posted by salt at 10:48 AM on August 2, 2001


I remember a quote from years ago, pre-internet days of course: there's no better education than reading the entire newspaper every day. For all their faults, there's a rich experience in following a story's ins and outs in great detail as it progresses through the news. I find that online stories are not as long and not as detailed. Online stories, presented as headlines, are also less likely to accidentally entice one in. Megawati takes reins of Indonesia. OK, I know that, no reason to click. But having the story before you lets it catch your eye as you traverse the page and maybe you'll start reading.

Newspapers also learned that splitting stories from the front page to continue inside, where there's a second headline, perhaps on a slightly different note than the main, is also a way to grab readers. I know I get into stories by the back door a lot.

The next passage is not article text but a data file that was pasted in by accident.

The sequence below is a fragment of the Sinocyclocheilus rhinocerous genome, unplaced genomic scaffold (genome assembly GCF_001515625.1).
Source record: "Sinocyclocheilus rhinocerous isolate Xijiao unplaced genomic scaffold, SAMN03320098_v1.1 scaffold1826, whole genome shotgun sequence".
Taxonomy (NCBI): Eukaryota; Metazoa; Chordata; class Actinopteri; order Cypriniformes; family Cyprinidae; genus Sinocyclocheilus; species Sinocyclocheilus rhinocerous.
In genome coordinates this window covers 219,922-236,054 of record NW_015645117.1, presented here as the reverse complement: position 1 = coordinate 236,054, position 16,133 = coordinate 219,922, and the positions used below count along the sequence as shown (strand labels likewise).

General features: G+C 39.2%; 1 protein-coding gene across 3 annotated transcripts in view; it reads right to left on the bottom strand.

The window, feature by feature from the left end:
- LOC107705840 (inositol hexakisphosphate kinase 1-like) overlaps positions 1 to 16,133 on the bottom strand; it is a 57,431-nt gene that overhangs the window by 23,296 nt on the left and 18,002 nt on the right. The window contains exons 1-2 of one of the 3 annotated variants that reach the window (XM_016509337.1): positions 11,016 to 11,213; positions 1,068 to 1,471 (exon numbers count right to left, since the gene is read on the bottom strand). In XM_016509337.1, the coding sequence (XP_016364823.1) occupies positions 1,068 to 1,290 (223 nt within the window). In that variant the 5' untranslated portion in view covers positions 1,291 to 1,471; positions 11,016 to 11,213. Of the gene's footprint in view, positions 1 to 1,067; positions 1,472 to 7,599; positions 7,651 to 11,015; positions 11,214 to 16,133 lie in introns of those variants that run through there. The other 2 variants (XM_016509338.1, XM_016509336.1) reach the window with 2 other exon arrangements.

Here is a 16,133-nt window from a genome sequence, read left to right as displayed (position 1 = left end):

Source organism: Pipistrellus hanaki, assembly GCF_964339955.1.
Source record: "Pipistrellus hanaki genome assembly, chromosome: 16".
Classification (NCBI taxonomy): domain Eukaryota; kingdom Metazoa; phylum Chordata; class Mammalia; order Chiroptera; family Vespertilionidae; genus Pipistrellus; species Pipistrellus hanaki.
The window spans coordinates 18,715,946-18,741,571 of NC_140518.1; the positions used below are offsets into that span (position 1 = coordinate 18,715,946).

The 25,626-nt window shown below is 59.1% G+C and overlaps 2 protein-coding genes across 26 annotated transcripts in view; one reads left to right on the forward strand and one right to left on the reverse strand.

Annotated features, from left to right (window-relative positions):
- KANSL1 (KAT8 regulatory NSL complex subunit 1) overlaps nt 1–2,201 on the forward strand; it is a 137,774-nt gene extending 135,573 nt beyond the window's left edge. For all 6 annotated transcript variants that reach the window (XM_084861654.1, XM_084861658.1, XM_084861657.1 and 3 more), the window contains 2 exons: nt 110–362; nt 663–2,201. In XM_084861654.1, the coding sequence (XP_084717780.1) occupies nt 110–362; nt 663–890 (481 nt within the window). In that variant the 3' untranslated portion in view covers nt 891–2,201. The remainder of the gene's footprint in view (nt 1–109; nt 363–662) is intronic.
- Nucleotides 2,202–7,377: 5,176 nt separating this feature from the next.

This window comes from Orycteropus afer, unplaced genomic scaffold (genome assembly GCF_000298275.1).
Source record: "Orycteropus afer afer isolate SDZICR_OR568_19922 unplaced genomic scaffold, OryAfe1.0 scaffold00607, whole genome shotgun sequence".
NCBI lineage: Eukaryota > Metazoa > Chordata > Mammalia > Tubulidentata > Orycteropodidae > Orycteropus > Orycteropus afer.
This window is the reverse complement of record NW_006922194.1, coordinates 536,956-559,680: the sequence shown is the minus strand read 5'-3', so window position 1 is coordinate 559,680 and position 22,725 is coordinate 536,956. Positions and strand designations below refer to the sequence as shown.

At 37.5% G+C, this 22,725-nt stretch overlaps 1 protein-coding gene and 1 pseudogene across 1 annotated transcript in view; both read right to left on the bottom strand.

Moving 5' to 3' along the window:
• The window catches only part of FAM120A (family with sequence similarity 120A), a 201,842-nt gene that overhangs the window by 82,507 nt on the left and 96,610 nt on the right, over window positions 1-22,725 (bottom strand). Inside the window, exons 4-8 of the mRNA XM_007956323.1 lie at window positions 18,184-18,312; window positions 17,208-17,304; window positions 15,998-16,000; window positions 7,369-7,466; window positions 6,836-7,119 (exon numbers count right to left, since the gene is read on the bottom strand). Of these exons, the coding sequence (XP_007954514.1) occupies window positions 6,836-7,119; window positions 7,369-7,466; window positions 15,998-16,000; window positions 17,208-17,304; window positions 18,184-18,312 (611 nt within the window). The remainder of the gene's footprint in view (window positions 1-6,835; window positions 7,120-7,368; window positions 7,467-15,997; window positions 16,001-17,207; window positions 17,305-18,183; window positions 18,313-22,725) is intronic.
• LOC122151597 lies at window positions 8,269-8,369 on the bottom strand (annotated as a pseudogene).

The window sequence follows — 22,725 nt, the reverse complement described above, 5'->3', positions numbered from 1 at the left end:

Having read the World section of the Chicago Tribune most every day for over a decade, I feel I'm extremely well versed in the ins and outs of international relations and what might be happening in any given corner of the globe. It makes things like Argentina's looming default not a surprise, but an event of greater significance, as you see the various G7 leaders scrambling to belie their responsibilities in the matter. The headline perspective might be a simplistic Argentina fucked up, but the tapestry of the story shows a different perspective.